Since his debut, Luciano Pavarotti had a recurring dream: that he was still in his dressing room, in his underwear, when he heard the orchestra playing the music that introduced a big aria he was supposed to be ready to sing on stage. Waking events eventually caught up with the dream. In Paris, preparing to perform in Tosca, Pavarotti found himself in the same situation as he was in the dream, still in his underwear as the orchestra played the lead-in to his aria. The concert team had neglected to tell him that the opera was starting at 7:30 pm instead of the more usual 8:00 pm.
This incident encourages us to pause before tagging a certain type of recurring dream motif as an "anxiety dream" and putting it away in a box. An "anxiety dream" may be a rehearsal for a future situation in the dreamer's life. It may also be a rather exact preview of an event that will or will not come to pass, depending on the dreamer's ability to clarify and use the information contained in the dream. Let's remember, in looking at any dream, that the dream self is forever traveling ahead of the waking self, scouting the ways.
There are specific types of "anxiety" dream - or dream rehearsals - related to the nature of our work and life activities. If you travel a lot, you are likely to remember lots of dreams that feature problems with bags, or at check-points. Since I have a rather active events calendar, I notice that my dreams often rehearse me for lecture, conference and workshop situations. I've dreamed repeatedly of arriving on stage only to find that I have to speak on a theme or play a role that is quite different from the one that I have prepared. Such dreams are usually a great prompt to expect the unexpected and be ready to wing it.
Recently, I've been coached by the situation of my dream self in a dream in which I had to come down from a mountain to give a lecture and then pull my thoughts together in order to give a presentation that would match the interests of a specific audience.
Sometimes "performance anxiety" dreams prompt me to check the physical environment in which I will be speaking. Once I dreamed an audience could not hear me because of an incredibly noisy fan. This led me to check out the college auditorium involved (which I had never previously visited). So I was able to discover ahead of the event that a problem with the A/C system in the room would have produced the literal fulfillment of the dream, unless we were prepared to sweat in stifling heat on a midsummer day. Thanks to the dream alert, I was able to have the event switched to another space. On another occasion, I dreamed that 47 people had registered for an evening workshop I was giving at an arts center, and that among the crowd was a man who was trying to record the presentation without permission. I was uncertain about the literal-ness of this dream, because I had set a limit of 35 for participants in the corresponding event at an arts center. When I arrived on the evening of the workshop, I was informed that we had a full house, plus 12 on a waiting list, giving that dream figure of 47. Coached by my dream, I was now hyper-alert for someone with a concealed recorder, and was soon able to identify a younger man who was quite embarrassed when I confronted him and made him switch off his machine.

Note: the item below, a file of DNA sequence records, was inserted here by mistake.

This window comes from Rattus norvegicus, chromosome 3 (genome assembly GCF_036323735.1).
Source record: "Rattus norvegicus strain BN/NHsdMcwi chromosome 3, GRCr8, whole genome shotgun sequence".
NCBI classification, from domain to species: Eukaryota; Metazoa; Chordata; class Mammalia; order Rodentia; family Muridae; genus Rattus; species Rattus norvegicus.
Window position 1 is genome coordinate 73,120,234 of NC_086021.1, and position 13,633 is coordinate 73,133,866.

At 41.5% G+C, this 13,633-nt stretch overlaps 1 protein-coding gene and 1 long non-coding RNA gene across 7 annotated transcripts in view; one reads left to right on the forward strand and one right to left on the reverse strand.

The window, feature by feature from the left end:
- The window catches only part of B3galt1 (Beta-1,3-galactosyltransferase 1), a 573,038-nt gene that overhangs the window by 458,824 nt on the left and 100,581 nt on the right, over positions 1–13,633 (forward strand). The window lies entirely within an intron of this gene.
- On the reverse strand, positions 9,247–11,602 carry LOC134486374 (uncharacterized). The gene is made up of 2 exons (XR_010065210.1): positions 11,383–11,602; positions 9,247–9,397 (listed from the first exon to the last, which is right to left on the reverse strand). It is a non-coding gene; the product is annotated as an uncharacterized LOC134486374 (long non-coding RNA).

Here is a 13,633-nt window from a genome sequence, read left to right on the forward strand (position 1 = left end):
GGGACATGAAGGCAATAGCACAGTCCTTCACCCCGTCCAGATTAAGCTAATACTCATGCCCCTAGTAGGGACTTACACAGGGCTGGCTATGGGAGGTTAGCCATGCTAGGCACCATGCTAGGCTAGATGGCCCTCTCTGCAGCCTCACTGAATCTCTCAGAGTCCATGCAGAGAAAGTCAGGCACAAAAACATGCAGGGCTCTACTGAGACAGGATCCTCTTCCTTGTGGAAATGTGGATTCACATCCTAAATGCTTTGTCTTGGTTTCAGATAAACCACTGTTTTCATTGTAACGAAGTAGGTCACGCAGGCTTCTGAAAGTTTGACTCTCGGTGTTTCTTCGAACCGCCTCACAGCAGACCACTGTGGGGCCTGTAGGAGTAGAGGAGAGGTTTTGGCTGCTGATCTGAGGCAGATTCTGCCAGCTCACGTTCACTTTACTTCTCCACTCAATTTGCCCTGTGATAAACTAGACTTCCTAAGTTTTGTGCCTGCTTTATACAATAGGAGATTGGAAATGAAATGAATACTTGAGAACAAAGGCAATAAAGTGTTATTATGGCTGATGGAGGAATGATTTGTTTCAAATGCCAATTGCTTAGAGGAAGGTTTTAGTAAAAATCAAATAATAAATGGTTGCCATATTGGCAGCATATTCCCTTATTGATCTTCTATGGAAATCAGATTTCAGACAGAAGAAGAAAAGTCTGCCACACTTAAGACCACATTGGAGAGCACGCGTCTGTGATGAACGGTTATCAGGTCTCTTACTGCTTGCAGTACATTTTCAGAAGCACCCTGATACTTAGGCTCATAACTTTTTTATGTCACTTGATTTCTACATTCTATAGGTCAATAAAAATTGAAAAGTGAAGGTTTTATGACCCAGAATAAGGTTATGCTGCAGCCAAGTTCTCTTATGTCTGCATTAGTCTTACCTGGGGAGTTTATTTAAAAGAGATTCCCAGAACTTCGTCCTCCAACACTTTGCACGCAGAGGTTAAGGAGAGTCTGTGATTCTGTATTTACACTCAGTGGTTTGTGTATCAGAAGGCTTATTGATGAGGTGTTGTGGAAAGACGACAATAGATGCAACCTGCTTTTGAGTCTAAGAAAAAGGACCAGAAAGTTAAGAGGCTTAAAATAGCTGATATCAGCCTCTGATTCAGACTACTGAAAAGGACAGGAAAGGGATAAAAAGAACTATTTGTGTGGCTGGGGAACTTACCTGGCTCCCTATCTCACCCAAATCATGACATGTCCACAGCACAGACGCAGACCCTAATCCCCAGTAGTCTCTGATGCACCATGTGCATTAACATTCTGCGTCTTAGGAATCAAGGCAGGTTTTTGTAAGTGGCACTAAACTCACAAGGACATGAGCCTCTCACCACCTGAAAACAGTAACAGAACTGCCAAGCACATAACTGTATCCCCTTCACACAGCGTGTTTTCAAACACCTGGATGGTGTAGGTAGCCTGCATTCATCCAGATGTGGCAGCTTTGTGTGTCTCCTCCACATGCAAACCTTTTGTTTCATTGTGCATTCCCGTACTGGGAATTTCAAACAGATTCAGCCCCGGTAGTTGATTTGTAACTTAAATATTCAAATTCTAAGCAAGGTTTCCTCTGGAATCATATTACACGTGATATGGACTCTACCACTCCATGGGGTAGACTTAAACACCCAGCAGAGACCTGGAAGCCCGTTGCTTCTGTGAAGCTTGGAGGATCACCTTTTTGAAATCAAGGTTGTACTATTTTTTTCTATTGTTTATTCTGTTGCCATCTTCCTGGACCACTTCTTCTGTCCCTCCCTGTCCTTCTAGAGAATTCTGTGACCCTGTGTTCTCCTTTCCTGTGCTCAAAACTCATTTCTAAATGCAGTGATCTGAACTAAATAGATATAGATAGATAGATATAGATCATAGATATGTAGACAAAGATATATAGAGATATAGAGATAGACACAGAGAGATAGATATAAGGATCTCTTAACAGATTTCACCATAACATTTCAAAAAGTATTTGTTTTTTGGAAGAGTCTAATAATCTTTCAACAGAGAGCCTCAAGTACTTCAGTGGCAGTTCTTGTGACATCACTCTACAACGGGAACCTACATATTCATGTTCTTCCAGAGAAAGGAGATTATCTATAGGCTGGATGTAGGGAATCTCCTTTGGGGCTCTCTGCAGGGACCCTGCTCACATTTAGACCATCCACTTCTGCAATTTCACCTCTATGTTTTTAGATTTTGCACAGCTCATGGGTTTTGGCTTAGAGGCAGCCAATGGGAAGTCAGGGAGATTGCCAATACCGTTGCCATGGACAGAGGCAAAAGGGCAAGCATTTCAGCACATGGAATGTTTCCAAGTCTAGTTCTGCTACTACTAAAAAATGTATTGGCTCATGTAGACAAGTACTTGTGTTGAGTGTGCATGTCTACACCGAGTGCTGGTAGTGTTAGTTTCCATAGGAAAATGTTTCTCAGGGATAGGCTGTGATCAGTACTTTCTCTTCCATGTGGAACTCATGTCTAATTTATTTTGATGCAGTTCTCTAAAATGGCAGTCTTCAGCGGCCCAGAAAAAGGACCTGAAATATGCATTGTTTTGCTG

There are more generic motifs in "anxiety dreams" that seem to be near-universal. Who has never dreamed of being naked, or partly exposed, in public? When this theme comes up (in my own dreams or in dreams that are shared with me) one of my first questions is: What was the response of other people in the dream? Were they okay with me exposing myself? Did they even notice? If they didn't mind or didn't notice, the dream might be rehearsing me for a situation in which I will choose to reveal more of myself than I may have been in the habit of doing.
"Back in school" is another of those near-universal dream themes. If I find myself back in school - maybe needing to get to class or get ready for a test - I will ask myself where, in my waking life, am I facing a new learning assignment and a new challenge, and what do I need to study or re-learn in order to graduate this time.
Even when the content of an "anxiety" dream seems symbolic rather than literal, it is worth pausing to check for anything that might link the dream to a developing situation in ordinary life and so provide specific navigational guidance.
Pavarotti talks about life catching up with his dream of being unready for a stage appearance at http://www.youtube.com/watch?v=9zjrgbCaC1U